5 Favorite Eateries Louis Fowler Reviewed in 2018
10:34 AM EST on December 27, 2018
In 2017, I reviewed a full 52 or so restaurants. This year, however, with the four or five month forced-sabbatical, I don’t think that this year I exactly made that number.
Still, my dire commitment to find the obscure, obtuse and outré restaurants (and other assorted dining establishments) in Oklahoma City—and beyond—that many others disregard or, even worse, discount, was in absolute full-force. I feel that, in this regard, it was probably the best year ever for coveted eats at the Lost Ogle. I was even interviewed for the Steve Reynolds Program, per the picture above.
So when choosing a handful of my top criticisms and commentaries for 2018, while yes, most of these restaurants are from the second half of the year, I feel these scant selections were some of my most inspired reviews, piercing love letters (or letter bombs) to the different cafes, canteens and chophouses that, if you blatantly missed it the first time, will hopefully take you into the new year the second.
And, as always, cómpralo ya!
A lonely place of frying along the sad landing strip of stripper’s row, at 4700 W. Reno Ave. this perpetually empty parking lot hides a secret treasure inside of wonderfully landlocked seafood, from the usually fried lakeside delectables to affordable boil-in-a-bag shrimp with enough fixings to give you the bends.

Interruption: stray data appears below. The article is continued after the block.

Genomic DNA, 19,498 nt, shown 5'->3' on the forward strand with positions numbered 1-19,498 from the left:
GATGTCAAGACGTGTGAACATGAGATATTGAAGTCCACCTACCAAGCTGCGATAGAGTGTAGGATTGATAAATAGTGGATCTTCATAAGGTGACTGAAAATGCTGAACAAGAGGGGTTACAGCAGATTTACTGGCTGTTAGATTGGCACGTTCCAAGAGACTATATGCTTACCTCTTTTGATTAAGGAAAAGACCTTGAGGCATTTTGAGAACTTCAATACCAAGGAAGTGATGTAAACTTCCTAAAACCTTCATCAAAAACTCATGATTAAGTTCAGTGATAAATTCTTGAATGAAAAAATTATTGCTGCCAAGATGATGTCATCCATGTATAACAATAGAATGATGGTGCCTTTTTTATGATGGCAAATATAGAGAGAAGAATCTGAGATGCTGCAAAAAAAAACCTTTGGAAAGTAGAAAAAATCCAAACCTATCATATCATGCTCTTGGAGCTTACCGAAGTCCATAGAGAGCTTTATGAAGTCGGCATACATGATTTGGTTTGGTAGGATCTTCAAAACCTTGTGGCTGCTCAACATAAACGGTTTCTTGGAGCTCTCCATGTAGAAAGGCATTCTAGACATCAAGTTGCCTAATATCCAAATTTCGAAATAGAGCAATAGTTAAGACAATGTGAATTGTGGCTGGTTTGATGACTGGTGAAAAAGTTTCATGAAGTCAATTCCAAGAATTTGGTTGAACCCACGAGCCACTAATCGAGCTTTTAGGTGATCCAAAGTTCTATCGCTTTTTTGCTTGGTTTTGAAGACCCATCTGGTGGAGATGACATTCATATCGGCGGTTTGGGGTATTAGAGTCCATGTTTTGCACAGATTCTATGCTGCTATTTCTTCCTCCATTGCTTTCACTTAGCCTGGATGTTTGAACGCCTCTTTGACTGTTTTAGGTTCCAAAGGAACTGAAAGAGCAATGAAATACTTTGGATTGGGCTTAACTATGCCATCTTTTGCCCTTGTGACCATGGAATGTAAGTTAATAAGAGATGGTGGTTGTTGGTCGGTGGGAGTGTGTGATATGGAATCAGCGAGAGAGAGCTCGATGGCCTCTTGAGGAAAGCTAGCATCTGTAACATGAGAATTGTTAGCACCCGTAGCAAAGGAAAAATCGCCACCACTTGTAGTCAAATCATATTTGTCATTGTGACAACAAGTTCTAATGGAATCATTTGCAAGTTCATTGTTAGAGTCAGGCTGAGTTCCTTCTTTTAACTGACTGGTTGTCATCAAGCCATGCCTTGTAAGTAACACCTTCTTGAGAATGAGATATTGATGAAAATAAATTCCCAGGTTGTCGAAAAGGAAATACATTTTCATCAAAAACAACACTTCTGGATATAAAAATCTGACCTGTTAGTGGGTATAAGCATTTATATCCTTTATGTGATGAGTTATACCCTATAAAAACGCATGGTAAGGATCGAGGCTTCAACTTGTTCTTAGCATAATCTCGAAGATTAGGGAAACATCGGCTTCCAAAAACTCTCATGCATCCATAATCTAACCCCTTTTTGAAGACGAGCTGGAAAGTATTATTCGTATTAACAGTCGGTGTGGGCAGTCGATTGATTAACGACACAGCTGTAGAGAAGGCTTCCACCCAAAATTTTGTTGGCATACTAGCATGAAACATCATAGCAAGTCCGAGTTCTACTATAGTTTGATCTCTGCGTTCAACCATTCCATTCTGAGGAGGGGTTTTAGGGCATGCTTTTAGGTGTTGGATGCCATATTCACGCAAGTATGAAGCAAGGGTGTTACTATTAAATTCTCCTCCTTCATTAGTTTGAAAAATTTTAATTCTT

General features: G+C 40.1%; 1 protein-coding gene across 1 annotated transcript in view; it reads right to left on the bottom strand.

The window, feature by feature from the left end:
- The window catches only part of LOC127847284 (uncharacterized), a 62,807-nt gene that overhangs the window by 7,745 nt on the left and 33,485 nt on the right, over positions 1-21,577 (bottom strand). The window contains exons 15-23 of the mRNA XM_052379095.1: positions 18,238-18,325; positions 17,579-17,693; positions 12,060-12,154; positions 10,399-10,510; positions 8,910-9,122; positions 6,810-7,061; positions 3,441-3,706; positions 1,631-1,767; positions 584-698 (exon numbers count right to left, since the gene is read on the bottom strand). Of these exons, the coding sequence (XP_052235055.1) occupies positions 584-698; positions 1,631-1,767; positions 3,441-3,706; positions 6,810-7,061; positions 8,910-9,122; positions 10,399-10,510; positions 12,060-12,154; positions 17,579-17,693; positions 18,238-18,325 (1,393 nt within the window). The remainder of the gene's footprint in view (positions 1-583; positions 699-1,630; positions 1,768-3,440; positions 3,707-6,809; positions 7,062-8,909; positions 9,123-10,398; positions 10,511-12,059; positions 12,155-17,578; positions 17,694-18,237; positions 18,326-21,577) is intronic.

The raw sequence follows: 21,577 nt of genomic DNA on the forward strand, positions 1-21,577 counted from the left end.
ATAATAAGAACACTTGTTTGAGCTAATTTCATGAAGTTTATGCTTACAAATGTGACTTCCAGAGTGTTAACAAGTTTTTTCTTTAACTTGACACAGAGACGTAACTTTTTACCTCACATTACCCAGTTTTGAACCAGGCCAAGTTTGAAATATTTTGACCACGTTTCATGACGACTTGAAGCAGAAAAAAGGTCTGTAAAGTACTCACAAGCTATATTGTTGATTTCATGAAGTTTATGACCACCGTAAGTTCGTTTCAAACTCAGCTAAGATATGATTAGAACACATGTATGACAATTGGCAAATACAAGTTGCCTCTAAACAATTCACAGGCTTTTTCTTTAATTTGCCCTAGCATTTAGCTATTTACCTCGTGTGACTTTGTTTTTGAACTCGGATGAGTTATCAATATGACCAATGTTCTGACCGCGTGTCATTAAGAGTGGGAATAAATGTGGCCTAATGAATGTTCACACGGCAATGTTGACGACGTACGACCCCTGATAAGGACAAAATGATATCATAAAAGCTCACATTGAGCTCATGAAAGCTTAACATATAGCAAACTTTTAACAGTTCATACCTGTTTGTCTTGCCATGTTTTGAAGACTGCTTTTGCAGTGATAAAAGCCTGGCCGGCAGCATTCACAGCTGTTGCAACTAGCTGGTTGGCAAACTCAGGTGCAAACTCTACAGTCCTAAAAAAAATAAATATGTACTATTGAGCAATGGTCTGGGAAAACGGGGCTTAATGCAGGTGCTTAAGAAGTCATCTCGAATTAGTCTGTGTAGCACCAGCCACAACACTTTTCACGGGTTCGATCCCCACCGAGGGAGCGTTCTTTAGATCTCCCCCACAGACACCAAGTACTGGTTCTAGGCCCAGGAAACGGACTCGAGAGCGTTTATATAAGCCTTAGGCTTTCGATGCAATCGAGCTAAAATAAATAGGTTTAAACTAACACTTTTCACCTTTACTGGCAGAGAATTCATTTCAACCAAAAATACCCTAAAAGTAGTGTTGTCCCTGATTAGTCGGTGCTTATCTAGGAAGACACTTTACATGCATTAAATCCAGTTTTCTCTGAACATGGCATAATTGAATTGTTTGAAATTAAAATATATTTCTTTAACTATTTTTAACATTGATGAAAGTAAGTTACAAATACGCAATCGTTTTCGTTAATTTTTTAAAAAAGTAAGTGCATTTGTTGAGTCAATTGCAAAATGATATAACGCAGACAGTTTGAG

Sadly, I think this might be closed by now.
My visit to the steadfast OKC relic Chow’s, 3033 N. May, was an unusually bittersweet one, where I lamentably enjoyed chilled pig-ears and pan-fried pork stomach while solemnly reminiscing about my old friend Dzi Nguyen, who had just recently passed away.
While your mileage may vary, Chow’s will always hold a special place for me, in both my heart and my stomach.
Some of the most original, most delicious and yes, most Indigenous, food in Oklahoma isn’t in restaurants or diners—it’s in the recreational rooms of area churches and makeshift kitchens of community centers. The oldest intertribal organization in the state, the OKC Pow Wow Club, holds monthly Indian Taco fundraisers where their legendary Pow Wow Burger is always a top-dollar item.
In addition to the fundraisers--including one in February--over the next few months there are also a couple of dances you should probably check out. I might go and stand on my own, and leave on my own, and go home and cry and want to die.
The power of Christ compels you…to seek out this blessed church and their holy barbeque! With the Pastor dutifully manning the grill, the congregation at 1125 NE 36th came together to praise his name and raise some money for their Brotherhood Ministry. Big slabs of ribs, flame-broiled chicken and grilled brats were on the menu, giving the area BBQ joints in town a definite run for their filthy lucre.
Take a drive to the Northeast part of town some Saturday…it’ll be a true blessing from above if they’re out front.
The last big critique of 2018, what a muy perfecto way to cap the year off right; hidden from prying eyes at 2106 SW 44th, Naylamp is a Southside secret that specializes in Latin frailties such as plantains, yucca and their rotisserie-based Pollo a la Brasa special, feeding a family of quatro for under twenty bucks.
And while they don’t serve el roedor gigante dish cuy—you probably wouldn’t order it anyway, let's be honest—Naylamp’s pollo is probably the best in the city. At least it is for this year.
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